One of the most common criticisms that I have heard against corporate election is the argument of the empty set: if God elects a group what happens if there is nobody in that group. There…
I wrote on this analogy a couple of years ago, but it is worth repeating. For many, corporate election doesn’t make sense because groups, or certain kinds of groups, aren’t real entities. James White once referred to it as a “impersonal nebulous group” in his debate with Michael Brown. This doesn’t quite make sense considering that the group is formed through personal relationship with Jesus Christ, but I digress.
My point of the baseball analogy is that one can in fact elect groups, and have personal connection to both the group and to the members of the group in a way that makes sense. So I use something which is very familiar: the election of one’s sports team, in this case baseball.
As I discussed last week, the idea of Corporate Election is that God chooses a group of people, as opposed to God directly choosing persons individually. However, an individual person who is part of God’s chosen people can still be considered chosen. I’ll get to that in a bit. First, I want to talk about how God forms His people.
Let’s start at the beginning. God’s people first formed around the person of Abraham. God said to him, “And I will make of you a great nation, and I will bless you and make your name great, so that you will be a blessing.” (Genesis 12:2 ESV) It is important to note that God chose the group before there was a group. Indeed, the group isn’t formed based off of the merit of the individuals within the group, but based off of their relationship to Abraham.
In many places in the Bible we are described as God’s elect, or God’s chosen. What does this mean? How does God choose us? There are a couple of different answers to this, but the…
Reputable Arminian Steve Witzki has contributed substantially to the Wikipedia article on “Corporate Election.” Steve has helped to make the Wikipedia article an excellent source of information about this biblical doctrine.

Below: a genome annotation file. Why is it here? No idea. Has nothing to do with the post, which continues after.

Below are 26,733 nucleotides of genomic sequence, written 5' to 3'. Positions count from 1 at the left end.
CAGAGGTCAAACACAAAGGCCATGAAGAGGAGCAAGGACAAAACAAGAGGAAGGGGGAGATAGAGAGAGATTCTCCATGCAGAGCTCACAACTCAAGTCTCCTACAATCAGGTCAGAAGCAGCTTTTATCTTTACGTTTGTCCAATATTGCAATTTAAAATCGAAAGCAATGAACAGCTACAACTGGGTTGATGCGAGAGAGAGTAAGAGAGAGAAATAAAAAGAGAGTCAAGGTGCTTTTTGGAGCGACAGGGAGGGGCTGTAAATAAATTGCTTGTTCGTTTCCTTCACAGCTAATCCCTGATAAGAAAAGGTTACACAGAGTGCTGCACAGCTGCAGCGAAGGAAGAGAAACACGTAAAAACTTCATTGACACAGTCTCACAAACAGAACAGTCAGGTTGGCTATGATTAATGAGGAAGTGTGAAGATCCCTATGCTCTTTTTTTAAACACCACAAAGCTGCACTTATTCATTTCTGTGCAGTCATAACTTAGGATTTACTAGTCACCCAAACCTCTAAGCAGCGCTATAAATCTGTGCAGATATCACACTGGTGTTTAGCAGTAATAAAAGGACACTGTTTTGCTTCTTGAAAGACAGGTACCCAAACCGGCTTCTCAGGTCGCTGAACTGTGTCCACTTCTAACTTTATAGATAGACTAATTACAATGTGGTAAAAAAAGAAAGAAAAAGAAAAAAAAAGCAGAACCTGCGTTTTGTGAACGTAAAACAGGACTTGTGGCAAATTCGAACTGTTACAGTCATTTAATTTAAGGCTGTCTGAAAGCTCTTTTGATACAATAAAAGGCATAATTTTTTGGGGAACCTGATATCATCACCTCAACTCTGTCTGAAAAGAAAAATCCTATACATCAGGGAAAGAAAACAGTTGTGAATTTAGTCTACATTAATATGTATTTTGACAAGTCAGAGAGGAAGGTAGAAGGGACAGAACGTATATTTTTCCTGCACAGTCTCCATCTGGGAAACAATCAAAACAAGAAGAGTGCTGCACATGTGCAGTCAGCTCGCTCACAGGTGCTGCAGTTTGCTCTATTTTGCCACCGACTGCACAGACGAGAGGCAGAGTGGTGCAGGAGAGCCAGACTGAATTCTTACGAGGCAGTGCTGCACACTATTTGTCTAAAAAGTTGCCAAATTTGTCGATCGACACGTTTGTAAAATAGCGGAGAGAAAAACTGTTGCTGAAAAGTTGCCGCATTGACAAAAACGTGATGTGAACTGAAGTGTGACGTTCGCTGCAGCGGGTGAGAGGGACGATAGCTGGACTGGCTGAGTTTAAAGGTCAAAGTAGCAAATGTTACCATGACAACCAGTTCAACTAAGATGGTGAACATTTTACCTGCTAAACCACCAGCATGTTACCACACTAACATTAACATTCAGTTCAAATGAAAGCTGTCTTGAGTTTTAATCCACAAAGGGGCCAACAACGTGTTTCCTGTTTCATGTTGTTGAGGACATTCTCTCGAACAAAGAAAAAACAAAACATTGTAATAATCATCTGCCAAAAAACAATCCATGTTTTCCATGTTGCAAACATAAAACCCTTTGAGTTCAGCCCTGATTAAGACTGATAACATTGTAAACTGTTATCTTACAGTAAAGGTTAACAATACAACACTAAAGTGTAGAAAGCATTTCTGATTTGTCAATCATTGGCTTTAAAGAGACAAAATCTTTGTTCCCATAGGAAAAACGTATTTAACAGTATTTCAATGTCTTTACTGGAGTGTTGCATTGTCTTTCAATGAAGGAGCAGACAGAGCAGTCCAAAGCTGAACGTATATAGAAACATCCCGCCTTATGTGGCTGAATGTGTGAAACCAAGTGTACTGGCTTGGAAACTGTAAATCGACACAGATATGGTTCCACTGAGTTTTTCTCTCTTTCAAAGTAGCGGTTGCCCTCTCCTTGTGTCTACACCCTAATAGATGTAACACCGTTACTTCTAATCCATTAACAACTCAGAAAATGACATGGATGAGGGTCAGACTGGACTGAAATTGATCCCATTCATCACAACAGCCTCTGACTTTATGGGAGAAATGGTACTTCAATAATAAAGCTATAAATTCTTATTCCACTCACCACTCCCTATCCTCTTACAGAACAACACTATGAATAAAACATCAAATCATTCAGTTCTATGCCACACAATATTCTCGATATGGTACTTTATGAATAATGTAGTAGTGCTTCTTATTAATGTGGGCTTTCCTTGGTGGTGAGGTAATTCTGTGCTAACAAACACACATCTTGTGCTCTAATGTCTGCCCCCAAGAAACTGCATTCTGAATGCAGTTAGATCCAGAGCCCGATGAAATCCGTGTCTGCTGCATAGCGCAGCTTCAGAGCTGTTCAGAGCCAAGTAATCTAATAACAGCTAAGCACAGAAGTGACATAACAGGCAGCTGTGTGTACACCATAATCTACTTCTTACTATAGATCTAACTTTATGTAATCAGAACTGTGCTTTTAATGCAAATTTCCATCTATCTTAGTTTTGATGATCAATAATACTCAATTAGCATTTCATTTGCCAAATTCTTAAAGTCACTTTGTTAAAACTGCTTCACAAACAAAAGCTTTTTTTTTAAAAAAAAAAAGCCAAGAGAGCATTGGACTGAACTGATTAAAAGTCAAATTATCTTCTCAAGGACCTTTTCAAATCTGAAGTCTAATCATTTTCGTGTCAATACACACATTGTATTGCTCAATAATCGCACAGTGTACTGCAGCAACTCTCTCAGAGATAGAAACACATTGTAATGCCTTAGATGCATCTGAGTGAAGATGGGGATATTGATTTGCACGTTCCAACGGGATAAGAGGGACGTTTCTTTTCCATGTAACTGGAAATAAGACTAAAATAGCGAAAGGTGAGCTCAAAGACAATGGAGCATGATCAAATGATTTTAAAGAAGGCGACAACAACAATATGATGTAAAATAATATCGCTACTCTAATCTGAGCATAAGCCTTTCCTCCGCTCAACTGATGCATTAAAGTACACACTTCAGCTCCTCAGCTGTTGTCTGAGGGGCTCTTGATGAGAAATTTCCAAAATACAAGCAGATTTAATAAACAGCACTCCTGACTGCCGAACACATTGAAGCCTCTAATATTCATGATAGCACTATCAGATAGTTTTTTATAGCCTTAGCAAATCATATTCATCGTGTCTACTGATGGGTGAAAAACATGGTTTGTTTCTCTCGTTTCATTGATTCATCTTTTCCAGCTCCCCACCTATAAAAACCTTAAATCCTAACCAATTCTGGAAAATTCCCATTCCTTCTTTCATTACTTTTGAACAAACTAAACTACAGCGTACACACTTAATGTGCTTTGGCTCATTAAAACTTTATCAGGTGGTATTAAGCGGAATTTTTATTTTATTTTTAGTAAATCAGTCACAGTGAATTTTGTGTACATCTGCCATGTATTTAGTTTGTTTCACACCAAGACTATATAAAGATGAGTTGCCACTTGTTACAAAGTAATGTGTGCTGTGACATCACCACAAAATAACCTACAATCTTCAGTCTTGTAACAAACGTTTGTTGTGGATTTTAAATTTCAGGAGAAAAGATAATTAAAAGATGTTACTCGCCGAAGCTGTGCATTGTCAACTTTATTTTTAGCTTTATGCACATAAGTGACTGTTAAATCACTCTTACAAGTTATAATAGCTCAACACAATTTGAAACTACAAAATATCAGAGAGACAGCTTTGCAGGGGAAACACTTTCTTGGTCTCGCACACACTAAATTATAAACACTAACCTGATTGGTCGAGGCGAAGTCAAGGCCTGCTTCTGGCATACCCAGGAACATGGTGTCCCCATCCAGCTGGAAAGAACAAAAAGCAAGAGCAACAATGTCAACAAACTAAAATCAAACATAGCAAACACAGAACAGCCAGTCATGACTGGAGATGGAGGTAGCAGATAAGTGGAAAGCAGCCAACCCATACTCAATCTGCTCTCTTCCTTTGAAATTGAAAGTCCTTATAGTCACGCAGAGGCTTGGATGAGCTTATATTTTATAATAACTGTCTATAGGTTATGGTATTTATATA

Regarding origins…in other of whether something comes from God or from man, note what John Calvin said about the *origin* of Paul’s expression of emotion towards his fellow Jews at Romans 9:1-3:
John Calvin comments: “It is no objection that he knew that his salvation was founded on the election of God, which cannot by any means fail. The more passionate emotions plunge impetuously on, without heed or regard for anything but the object on which they are fixed. Paul, therefore, did not add the election of God to his prayer, but put it out of mind, and gave all his attention on the salvation of the Jews.” (Calvin’s New Testament Commentaries: Romans and Thessalonians, p.192)
Who shall separate us from the love of Christ? Shall trouble or hardship or persecution or famine or nakedness or danger or sword? As it is written: ‘For you sake we face death all day long; we are considered as sheep to be slaughtered.’ No, in all these things we are more than conquerors through him who loved us. For I am convinced that neither death nor life, neither angels nor demons, neither the present nor the future, nor any powers, neither height nor depth, nor anything else in all creation will be able to separate us from the love of God that is in Christ Jesus our Lord.
Brian Abasciano’s response to a review of his book on Romans 9:10-18
by Roger E. Olson, PhD
I don’t normally do this at my blog, but friend Brian Abasciano of Gordon-Conwell Theological Seminary, a leading evangelical Arminian, has written an important book on Romans 9-11 from an Arminian perspective. An early review appears to misrepresent some ideas of the book and Brian has asked me to post his response here. If you know someone who has read the review in question, please see that they read Brian’s response.
Here is the response:
Having examined the primary passages that teach apostasy we now examine the passages that the advocates of unconditional eternal security believe clearly support their doctrine: